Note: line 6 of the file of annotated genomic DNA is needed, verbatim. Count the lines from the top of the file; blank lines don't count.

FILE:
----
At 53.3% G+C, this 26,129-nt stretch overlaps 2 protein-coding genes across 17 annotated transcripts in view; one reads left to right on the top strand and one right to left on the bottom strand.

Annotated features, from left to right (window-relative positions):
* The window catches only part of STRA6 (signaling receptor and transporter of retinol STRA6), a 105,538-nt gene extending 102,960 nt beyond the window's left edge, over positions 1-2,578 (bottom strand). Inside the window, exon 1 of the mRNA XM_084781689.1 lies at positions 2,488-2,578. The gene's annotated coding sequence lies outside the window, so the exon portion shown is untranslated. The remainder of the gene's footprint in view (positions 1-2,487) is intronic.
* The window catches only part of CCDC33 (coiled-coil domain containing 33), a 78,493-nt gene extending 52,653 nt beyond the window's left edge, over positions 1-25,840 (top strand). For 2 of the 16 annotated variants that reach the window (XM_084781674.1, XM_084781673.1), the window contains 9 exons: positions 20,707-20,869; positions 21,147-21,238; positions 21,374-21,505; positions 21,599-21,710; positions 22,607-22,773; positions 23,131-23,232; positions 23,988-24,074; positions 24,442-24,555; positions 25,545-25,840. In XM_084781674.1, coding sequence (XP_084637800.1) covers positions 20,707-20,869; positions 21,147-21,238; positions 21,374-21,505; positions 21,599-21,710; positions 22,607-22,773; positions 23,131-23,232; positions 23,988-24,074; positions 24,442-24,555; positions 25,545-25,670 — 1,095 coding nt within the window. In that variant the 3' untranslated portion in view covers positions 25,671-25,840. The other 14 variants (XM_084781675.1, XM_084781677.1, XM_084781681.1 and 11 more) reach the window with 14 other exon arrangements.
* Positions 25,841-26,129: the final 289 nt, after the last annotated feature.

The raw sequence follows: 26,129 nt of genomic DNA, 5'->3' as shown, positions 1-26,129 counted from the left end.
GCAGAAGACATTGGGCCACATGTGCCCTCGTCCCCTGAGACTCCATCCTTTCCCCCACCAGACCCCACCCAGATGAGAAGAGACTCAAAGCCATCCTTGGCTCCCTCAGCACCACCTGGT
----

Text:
The raw sequence follows: 26,129 nt of genomic DNA, 5'->3' as shown, positions 1-26,129 counted from the left end.